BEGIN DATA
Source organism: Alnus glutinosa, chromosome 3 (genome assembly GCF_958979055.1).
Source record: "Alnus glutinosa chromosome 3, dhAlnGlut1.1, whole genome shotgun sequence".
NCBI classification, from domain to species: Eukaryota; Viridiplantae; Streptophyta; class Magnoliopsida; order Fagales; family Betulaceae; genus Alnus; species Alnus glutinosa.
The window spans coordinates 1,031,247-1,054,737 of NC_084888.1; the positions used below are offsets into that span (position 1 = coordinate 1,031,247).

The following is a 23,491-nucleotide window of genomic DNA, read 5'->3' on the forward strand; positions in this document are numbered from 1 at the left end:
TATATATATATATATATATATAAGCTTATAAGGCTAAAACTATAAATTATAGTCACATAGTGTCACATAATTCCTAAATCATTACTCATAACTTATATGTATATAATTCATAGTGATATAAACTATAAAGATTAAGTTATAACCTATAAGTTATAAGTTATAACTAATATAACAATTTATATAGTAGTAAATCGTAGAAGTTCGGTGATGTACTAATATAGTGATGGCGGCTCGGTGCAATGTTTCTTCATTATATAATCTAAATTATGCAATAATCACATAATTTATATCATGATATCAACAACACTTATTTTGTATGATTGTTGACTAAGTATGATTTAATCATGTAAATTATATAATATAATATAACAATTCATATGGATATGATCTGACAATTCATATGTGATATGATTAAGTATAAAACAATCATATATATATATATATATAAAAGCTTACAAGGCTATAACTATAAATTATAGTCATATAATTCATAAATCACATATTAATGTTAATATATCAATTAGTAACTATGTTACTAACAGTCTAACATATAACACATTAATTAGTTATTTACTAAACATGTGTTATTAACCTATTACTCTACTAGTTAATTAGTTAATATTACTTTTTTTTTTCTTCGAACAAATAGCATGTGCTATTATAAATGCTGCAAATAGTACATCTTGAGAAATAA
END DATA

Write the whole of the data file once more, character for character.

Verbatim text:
Source organism: Alnus glutinosa, chromosome 3 (genome assembly GCF_958979055.1).
Source record: "Alnus glutinosa chromosome 3, dhAlnGlut1.1, whole genome shotgun sequence".
NCBI classification, from domain to species: Eukaryota; Viridiplantae; Streptophyta; class Magnoliopsida; order Fagales; family Betulaceae; genus Alnus; species Alnus glutinosa.
The window spans coordinates 1,031,247-1,054,737 of NC_084888.1; the positions used below are offsets into that span (position 1 = coordinate 1,031,247).

The following is a 23,491-nucleotide window of genomic DNA, read 5'->3' on the forward strand; positions in this document are numbered from 1 at the left end:
TATATATATATATATATATATAAGCTTATAAGGCTAAAACTATAAATTATAGTCACATAGTGTCACATAATTCCTAAATCATTACTCATAACTTATATGTATATAATTCATAGTGATATAAACTATAAAGATTAAGTTATAACCTATAAGTTATAAGTTATAACTAATATAACAATTTATATAGTAGTAAATCGTAGAAGTTCGGTGATGTACTAATATAGTGATGGCGGCTCGGTGCAATGTTTCTTCATTATATAATCTAAATTATGCAATAATCACATAATTTATATCATGATATCAACAACACTTATTTTGTATGATTGTTGACTAAGTATGATTTAATCATGTAAATTATATAATATAATATAACAATTCATATGGATATGATCTGACAATTCATATGTGATATGATTAAGTATAAAACAATCATATATATATATATATATAAAAGCTTACAAGGCTATAACTATAAATTATAGTCATATAATTCATAAATCACATATTAATGTTAATATATCAATTAGTAACTATGTTACTAACAGTCTAACATATAACACATTAATTAGTTATTTACTAAACATGTGTTATTAACCTATTACTCTACTAGTTAATTAGTTAATATTACTTTTTTTTTTCTTCGAACAAATAGCATGTGCTATTATAAATGCTGCAAATAGTACATCTTGAGAAATAA